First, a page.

News / Africa

Gadhafi Burial Delayed

Image taken from amateur video posted on a social media website and obtained by Reuters, October 21, 2011, shows former Libyan leader Moammar Gadhafi, covered in blood, after his capture by NTC fighters in Sirte.
Image taken from amateur video posted on a social media website and obtained by Reuters, October 21, 2011, shows former Libyan leader Moammar Gadhafi, covered in blood, after his capture by NTC fighters in Sirte.
Elizabeth Arrott

Libyan officials say they will delay the burial of ex-leader Moammar Gadhafi as they investigate the circumstances of his death Thursday in his hometown Sirte. The United Nations Human Rights Commission is among those calling for a probe. Meanwhile, Libyans lined up at a shopping center on the outskirts of the city Misrata, hoping to get a glimpse of the body of their former leader. His body lay in repose Friday on a mattress in the freezer of an old meat store.  Some of the visitors used their mobile phones to take pictures or video of the dead leader.  Other video from the freezer showed Libyans posing with the body.  Outside, some Libyans shouted "God is great."  One man said Gadhafi's body looked "a little frightening."

Questions of how and by whom Gadhafi was killed intensified Friday, even as many Libyans continued to celebrate that, no matter by what means, the longtime leader was gone and another milestone in their country's transformation had been reached.

Fighters in Misrata chanted that "the blood of the martyrs will not be in vain" while others expressed their relief and joy at the developments in gatherings after Friday prayers.

Watch related Sean Maroney video report

More video emerged that appears to be of the moment Gadhafi was captured alive.  Other images from later in the day show him lying apparently lifeless on the ground, surrounded by angry men.

Officials have given differing accounts of how he died, with the interim prime minister Mahmoud Jibril saying he was shot in the head during crossfire on the way to a hospital.  Others say he died of his initial wounds while on route, while the most widely circulated versions have him kicked and killed by his captors.

U.N. human rights spokesman Rupert Colville said Friday the video evidence is disturbing.  Speaking in Geneva, he added there should be an investigation to see if he was killed in fighting or executed after his capture.

"Summary executions are strictly illegal under any circumstances.  It's different if someone is killed in combat," Colville said. "There was a civil war taking place in Libya, so if the person died as part of the combat, that's a different issue.  That's normally acceptable in the circumstances.  But if something else has happened, someone is captured and then deliberately killed, that's a very serious matter."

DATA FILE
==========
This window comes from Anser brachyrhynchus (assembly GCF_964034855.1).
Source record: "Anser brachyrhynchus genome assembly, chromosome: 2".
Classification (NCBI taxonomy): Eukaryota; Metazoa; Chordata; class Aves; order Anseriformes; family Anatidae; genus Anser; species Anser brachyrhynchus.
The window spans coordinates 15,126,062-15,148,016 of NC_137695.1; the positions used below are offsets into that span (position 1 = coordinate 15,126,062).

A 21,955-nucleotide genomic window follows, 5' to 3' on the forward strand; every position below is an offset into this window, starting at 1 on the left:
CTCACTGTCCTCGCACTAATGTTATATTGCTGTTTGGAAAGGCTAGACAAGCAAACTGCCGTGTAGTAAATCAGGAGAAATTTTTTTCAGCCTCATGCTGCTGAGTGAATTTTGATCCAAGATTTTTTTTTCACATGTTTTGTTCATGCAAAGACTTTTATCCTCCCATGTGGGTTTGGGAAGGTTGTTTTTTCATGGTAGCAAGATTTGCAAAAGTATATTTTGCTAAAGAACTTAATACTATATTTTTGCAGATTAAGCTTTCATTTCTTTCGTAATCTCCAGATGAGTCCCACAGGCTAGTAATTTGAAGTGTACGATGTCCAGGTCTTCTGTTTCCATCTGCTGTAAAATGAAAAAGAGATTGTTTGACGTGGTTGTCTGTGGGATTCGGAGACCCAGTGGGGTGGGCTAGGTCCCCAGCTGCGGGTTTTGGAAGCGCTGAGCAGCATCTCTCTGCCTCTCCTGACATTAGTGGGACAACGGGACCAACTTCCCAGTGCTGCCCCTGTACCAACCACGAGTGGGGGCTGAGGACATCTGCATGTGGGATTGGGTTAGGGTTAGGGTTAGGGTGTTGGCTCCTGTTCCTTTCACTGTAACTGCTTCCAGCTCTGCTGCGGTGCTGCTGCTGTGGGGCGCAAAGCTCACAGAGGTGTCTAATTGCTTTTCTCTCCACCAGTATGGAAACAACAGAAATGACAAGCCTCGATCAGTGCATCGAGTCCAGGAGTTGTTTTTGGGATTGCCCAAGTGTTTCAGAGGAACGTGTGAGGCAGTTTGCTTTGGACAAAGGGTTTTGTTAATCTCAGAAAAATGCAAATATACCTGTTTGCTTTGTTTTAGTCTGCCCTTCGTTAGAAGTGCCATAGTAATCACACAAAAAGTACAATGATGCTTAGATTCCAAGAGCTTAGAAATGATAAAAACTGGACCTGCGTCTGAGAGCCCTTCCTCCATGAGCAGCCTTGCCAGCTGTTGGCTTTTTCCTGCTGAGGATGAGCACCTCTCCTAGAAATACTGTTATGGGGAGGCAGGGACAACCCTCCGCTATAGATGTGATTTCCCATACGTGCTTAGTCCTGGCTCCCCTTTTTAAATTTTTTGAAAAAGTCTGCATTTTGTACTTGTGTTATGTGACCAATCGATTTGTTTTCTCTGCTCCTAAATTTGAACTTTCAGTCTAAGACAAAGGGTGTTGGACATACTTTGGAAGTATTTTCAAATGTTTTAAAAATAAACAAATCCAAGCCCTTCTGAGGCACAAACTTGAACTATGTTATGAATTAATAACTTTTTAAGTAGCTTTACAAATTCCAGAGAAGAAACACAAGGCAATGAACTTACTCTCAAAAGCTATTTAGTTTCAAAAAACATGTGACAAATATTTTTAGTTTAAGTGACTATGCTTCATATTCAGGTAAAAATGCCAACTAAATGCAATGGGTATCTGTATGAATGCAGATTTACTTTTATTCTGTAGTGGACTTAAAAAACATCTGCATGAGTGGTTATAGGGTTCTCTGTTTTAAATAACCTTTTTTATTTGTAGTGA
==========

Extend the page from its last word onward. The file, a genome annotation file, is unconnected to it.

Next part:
What to do with remains

There was also debate about what to do with Gadhafi's remains.  By Islamic custom, he should be buried as quickly as possible, although several officials say that an investigation will have to be carried out before that can happen.  Officials are also said to be undecided on where his grave should be, with some arguing for a secret burial.

The former leader's body was initially taken to a mosque in Misrata.  Authorities say it is now being held there in cold storage until they can decide on the next step.

Gadhafi's son

The body of his son Muatassim Ghadafi, also killed Thursday, was on public display in the same town.

Gadhafi and several members of his family and inner circle were attempting to flee Sirte Thursday when a NATO strike hit the convoy. Gadhafi managed to escape and apparently took refuge in a drain pipe nearby.  

NATO, working under a U.N. mandate, played a key role in helping the new government come to power.  The alliance is now winding down its operations.

Libyan officials say that after the events of Thursday they are ready to declare Libya liberated.    Authorities are expected to announce plans for the next steps in the political process at a news conference Saturday.

You May Like

Photogallery Pistorius Sentenced, Taken to Prison

Pistorius, convicted of culpable homicide in shooting death of girlfriend Reeva Steenkamp, will likely serve about 10 months of five-year sentence, before completing it under house arrest More

UN to Aid Central Africa in Polio Vaccinations

Synchronized vaccinations will be conducted after Cameroon reports a fifth case of the wild polio virus in its territory More

WHO: Ebola Vaccine May Be in Use by Jan.

WHO assistant director Dr. Marie Paule Kieny says clinical trials of Ebola vaccines are underway or planned in Europe, US and Africa More

This forum has been closed.
Comments
     
There are no comments in this forum. Be first and add one

Featured Videos

Your JavaScript is turned off or you have an old version of Adobe's Flash Player. Get the latest Flash player.
After Decades of Pressure, Luxembourg Drops Bank Secrecy Rulesi
X
October 21, 2014 12:20 AM
European Union finance ministers have reached a breakthrough agreement that will make it more difficult for tax cheats to hide their money. The new legislation, which had been blocked for years by countries with a reputation as tax havens, was approved last week after Luxembourg and Austria agreed to lift their vetoes. But as Mil Arcega reports, it doesn’t mean tax cheats have run out of places to keep their money hidden.